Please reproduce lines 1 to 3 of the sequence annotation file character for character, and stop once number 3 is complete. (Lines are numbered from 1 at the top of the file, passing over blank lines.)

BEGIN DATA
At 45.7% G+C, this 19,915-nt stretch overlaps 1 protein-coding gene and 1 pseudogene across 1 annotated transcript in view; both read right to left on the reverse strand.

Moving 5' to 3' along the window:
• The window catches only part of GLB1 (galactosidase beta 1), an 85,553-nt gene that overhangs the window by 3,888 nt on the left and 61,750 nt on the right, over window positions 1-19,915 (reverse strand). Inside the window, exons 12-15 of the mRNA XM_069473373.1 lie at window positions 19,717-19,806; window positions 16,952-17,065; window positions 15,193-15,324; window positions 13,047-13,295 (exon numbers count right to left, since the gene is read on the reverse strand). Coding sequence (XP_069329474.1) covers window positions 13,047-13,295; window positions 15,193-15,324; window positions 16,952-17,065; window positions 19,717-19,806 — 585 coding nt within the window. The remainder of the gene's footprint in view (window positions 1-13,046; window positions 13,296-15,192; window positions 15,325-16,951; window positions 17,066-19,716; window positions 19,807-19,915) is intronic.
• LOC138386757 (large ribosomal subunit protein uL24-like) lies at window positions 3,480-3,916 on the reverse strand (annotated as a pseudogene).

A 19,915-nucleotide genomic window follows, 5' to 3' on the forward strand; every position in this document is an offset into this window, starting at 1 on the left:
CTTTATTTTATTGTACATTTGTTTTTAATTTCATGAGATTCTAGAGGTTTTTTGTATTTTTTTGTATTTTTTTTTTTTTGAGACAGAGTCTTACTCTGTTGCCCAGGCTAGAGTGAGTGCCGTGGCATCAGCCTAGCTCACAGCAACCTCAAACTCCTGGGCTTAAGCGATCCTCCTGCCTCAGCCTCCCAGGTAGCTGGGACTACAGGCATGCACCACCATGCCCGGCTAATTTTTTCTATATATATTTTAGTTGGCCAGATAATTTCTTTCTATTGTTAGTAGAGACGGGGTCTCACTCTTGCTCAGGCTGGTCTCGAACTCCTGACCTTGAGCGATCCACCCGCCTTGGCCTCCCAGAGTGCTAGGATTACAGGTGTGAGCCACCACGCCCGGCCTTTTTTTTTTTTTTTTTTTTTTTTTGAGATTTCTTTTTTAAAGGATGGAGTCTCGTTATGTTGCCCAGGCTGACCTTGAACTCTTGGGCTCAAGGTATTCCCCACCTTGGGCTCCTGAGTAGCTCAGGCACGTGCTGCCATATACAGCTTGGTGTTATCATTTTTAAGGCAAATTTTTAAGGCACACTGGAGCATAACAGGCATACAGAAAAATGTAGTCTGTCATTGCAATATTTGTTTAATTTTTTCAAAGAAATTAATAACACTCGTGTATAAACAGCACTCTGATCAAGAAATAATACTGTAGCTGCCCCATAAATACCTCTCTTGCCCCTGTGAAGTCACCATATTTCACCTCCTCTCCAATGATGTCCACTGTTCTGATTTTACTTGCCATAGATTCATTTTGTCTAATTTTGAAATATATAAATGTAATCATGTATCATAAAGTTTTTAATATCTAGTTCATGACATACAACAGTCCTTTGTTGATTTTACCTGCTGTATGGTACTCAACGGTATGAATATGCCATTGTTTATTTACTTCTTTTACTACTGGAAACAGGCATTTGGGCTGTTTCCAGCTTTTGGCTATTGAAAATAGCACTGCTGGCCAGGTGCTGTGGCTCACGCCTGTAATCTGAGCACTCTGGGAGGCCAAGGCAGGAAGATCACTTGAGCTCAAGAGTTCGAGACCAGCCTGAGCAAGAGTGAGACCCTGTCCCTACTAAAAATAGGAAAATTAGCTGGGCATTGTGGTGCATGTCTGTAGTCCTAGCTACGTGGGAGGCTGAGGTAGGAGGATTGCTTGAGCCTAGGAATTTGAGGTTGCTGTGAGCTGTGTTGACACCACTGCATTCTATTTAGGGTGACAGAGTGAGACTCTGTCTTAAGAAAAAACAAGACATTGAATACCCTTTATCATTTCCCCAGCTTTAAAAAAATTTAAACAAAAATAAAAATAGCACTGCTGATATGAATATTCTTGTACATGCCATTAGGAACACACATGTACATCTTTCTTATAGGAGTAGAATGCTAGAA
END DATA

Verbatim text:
At 45.7% G+C, this 19,915-nt stretch overlaps 1 protein-coding gene and 1 pseudogene across 1 annotated transcript in view; both read right to left on the reverse strand.

Moving 5' to 3' along the window:
• The window catches only part of GLB1 (galactosidase beta 1), an 85,553-nt gene that overhangs the window by 3,888 nt on the left and 61,750 nt on the right, over window positions 1-19,915 (reverse strand). Inside the window, exons 12-15 of the mRNA XM_069473373.1 lie at window positions 19,717-19,806; window positions 16,952-17,065; window positions 15,193-15,324; window positions 13,047-13,295 (exon numbers count right to left, since the gene is read on the reverse strand). Coding sequence (XP_069329474.1) covers window positions 13,047-13,295; window positions 15,193-15,324; window positions 16,952-17,065; window positions 19,717-19,806 — 585 coding nt within the window. The remainder of the gene's footprint in view (window positions 1-13,046; window positions 13,296-15,192; window positions 15,325-16,951; window positions 17,066-19,716; window positions 19,807-19,915) is intronic.